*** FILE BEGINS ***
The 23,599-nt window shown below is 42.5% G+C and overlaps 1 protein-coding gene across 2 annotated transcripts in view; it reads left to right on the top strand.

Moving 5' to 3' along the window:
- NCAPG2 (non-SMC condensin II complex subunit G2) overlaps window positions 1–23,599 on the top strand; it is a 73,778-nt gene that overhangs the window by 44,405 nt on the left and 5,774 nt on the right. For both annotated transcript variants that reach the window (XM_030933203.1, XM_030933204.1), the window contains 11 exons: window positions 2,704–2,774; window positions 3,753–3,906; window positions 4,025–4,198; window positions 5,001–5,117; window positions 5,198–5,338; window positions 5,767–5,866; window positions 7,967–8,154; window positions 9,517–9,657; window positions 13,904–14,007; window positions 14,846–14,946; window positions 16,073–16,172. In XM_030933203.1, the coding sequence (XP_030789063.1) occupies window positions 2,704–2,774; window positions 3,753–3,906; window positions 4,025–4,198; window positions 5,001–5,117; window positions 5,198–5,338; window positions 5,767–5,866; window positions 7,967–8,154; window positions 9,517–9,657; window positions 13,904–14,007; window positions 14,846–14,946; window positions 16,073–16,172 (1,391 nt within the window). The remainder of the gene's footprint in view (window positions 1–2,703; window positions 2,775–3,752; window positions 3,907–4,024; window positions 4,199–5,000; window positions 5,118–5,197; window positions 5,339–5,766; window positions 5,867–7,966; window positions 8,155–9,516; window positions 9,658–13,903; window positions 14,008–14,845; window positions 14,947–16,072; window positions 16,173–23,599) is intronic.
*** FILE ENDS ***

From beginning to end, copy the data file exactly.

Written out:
The 23,599-nt window shown below is 42.5% G+C and overlaps 1 protein-coding gene across 2 annotated transcripts in view; it reads left to right on the top strand.

Moving 5' to 3' along the window:
- NCAPG2 (non-SMC condensin II complex subunit G2) overlaps window positions 1–23,599 on the top strand; it is a 73,778-nt gene that overhangs the window by 44,405 nt on the left and 5,774 nt on the right. For both annotated transcript variants that reach the window (XM_030933203.1, XM_030933204.1), the window contains 11 exons: window positions 2,704–2,774; window positions 3,753–3,906; window positions 4,025–4,198; window positions 5,001–5,117; window positions 5,198–5,338; window positions 5,767–5,866; window positions 7,967–8,154; window positions 9,517–9,657; window positions 13,904–14,007; window positions 14,846–14,946; window positions 16,073–16,172. In XM_030933203.1, the coding sequence (XP_030789063.1) occupies window positions 2,704–2,774; window positions 3,753–3,906; window positions 4,025–4,198; window positions 5,001–5,117; window positions 5,198–5,338; window positions 5,767–5,866; window positions 7,967–8,154; window positions 9,517–9,657; window positions 13,904–14,007; window positions 14,846–14,946; window positions 16,073–16,172 (1,391 nt within the window). The remainder of the gene's footprint in view (window positions 1–2,703; window positions 2,775–3,752; window positions 3,907–4,024; window positions 4,199–5,000; window positions 5,118–5,197; window positions 5,339–5,766; window positions 5,867–7,966; window positions 8,155–9,516; window positions 9,658–13,903; window positions 14,008–14,845; window positions 14,947–16,072; window positions 16,173–23,599) is intronic.